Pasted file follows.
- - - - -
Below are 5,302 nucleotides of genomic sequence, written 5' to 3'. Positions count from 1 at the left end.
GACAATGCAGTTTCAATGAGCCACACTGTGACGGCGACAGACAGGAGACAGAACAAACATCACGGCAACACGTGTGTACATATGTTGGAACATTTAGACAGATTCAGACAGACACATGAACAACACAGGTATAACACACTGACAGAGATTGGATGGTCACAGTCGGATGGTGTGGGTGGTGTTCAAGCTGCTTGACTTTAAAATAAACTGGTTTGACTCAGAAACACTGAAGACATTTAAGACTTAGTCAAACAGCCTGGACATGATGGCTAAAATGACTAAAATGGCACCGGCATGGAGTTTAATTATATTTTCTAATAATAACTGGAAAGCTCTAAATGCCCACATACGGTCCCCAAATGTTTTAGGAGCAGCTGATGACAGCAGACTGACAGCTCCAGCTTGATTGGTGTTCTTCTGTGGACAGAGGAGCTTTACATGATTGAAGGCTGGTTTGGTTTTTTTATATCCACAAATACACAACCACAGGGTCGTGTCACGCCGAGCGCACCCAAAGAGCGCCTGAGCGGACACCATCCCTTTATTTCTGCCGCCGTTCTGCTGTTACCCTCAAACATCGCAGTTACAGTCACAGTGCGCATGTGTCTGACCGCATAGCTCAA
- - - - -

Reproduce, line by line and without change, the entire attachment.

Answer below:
Below are 5,302 nucleotides of genomic sequence, written 5' to 3'. Positions count from 1 at the left end.
GACAATGCAGTTTCAATGAGCCACACTGTGACGGCGACAGACAGGAGACAGAACAAACATCACGGCAACACGTGTGTACATATGTTGGAACATTTAGACAGATTCAGACAGACACATGAACAACACAGGTATAACACACTGACAGAGATTGGATGGTCACAGTCGGATGGTGTGGGTGGTGTTCAAGCTGCTTGACTTTAAAATAAACTGGTTTGACTCAGAAACACTGAAGACATTTAAGACTTAGTCAAACAGCCTGGACATGATGGCTAAAATGACTAAAATGGCACCGGCATGGAGTTTAATTATATTTTCTAATAATAACTGGAAAGCTCTAAATGCCCACATACGGTCCCCAAATGTTTTAGGAGCAGCTGATGACAGCAGACTGACAGCTCCAGCTTGATTGGTGTTCTTCTGTGGACAGAGGAGCTTTACATGATTGAAGGCTGGTTTGGTTTTTTTATATCCACAAATACACAACCACAGGGTCGTGTCACGCCGAGCGCACCCAAAGAGCGCCTGAGCGGACACCATCCCTTTATTTCTGCCGCCGTTCTGCTGTTACCCTCAAACATCGCAGTTACAGTCACAGTGCGCATGTGTCTGACCGCATAGCTCAA